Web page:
Since the holidays are over I decided to write about a problem that is really prevalent nowadays and is a personal problem as well. During the holidays, it’s no secret that we love to eat, that’s basically what Thanksgiving is, but what happens when you overeat?
As a child, I grew up eating everything I wanted. My mother didn’t have much growing up, so she found it hard to say no to me if I said I was hungry. This is how I grew up as an overweight child and why I was so miserable.
Growing up as an overweight child was very rough and came with many challenges that most people don’t understand. I didn’t choose to be “fat” nor did I want it, but it was the hand I was dealt and had to live with it.
As a child, you eat what you are given and when you come from a middle-class family that has only enough to pay the bills and buy food, sometimes those options aren’t the healthiest. It’s sad, but most “cheaper” food options are the unhealthy ones and that was what I was stuck with. So as the years went on and I continued to eat the unhealthy options, the pounds just piled on.
This was difficult for me because it made me the black sheep of my family. Both my sisters and my niece were all thin, so they were always able to get the nicer clothes because it came in their size, but never mine. They were able to share clothes because they were all relatively the same size where I couldn’t because I was so much bigger than they were. These feelings of being left out only fueled the fire of my eating and made matters worse.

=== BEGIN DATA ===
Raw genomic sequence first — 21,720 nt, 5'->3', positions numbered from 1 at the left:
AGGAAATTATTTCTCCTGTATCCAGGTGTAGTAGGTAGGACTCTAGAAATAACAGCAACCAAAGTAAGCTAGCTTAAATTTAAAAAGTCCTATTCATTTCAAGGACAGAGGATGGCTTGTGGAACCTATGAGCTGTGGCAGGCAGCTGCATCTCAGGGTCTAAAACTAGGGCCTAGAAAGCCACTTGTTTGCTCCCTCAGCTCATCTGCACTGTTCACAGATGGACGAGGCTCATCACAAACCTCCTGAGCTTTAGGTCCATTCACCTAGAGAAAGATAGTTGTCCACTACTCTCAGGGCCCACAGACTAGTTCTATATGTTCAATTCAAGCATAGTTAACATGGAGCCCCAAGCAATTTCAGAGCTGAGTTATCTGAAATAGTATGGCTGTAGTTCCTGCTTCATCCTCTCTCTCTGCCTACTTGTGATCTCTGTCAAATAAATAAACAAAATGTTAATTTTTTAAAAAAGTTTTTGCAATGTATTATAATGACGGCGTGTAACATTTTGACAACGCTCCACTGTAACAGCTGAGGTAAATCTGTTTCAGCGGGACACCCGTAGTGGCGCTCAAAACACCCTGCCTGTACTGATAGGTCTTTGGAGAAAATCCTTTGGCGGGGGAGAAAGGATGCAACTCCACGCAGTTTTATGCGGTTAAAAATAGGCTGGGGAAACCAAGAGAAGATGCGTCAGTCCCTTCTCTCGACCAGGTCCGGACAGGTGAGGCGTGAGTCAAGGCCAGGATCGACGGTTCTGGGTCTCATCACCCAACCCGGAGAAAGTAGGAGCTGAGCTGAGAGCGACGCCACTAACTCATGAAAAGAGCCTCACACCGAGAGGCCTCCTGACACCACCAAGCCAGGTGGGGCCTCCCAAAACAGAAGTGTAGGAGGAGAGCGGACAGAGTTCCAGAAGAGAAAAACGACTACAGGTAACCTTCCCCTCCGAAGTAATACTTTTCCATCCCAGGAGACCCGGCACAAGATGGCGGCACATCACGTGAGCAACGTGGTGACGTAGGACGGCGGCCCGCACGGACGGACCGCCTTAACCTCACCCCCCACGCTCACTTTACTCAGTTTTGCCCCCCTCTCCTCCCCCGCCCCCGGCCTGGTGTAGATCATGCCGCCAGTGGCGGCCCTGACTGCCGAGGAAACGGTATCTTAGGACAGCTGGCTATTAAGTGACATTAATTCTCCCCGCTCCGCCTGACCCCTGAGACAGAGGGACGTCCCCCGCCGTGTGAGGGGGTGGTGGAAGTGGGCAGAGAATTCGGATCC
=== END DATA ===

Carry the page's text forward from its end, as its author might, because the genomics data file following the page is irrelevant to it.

Then you had the kids at school. When they say kids are cruel they are not lying. The majority of bullying I suffered through for years was because of my weight. When I was forced to run the mile in PE, the kids made fun of how long it took me to run it. When I was forced to participate in the games I was good at they laughed. And when I tried out for the girls’ basketball team they made jokes that I would shake the ground we played on.
These actions against me made me want to better myself and I tried. People didn’t see how hard I tried. They didn’t see the effort I put in only to be rewarded with failure time and time again. I grew up with a father and siblings who were all always thin and told me to try harder, but they didn’t understand that I already was. They didn't understand that it was a harder battle for me than it was for them.
I tried for years the dieting, the exercising but since people were “making” me do it, it never stuck. The weight wouldn’t come off because I wasn’t doing it for me. Diet and exercise are essential, yes, but if your mind isn’t in the game you aren’t going to see the results.
Growing up as an overweight child had a lot to do with the depression I suffer from today. It has had lasting effects into my early adulthood. My family tried to help but they didn’t understand. My weight spiraled out of control until one day I decided it was time to change. That day came later than I would have liked but it happened.
February of this past year, I started seeing a new doctor and he gave me the tools I needed to really begin to change. In February I started out at 212 lbs. at 19-years-old and as of the end of December, I am at 160 lbs. at 20 years old.Growing up as an overweight child is hard but if you are given the right tools and the right motivation you will have the strength you need to change your life.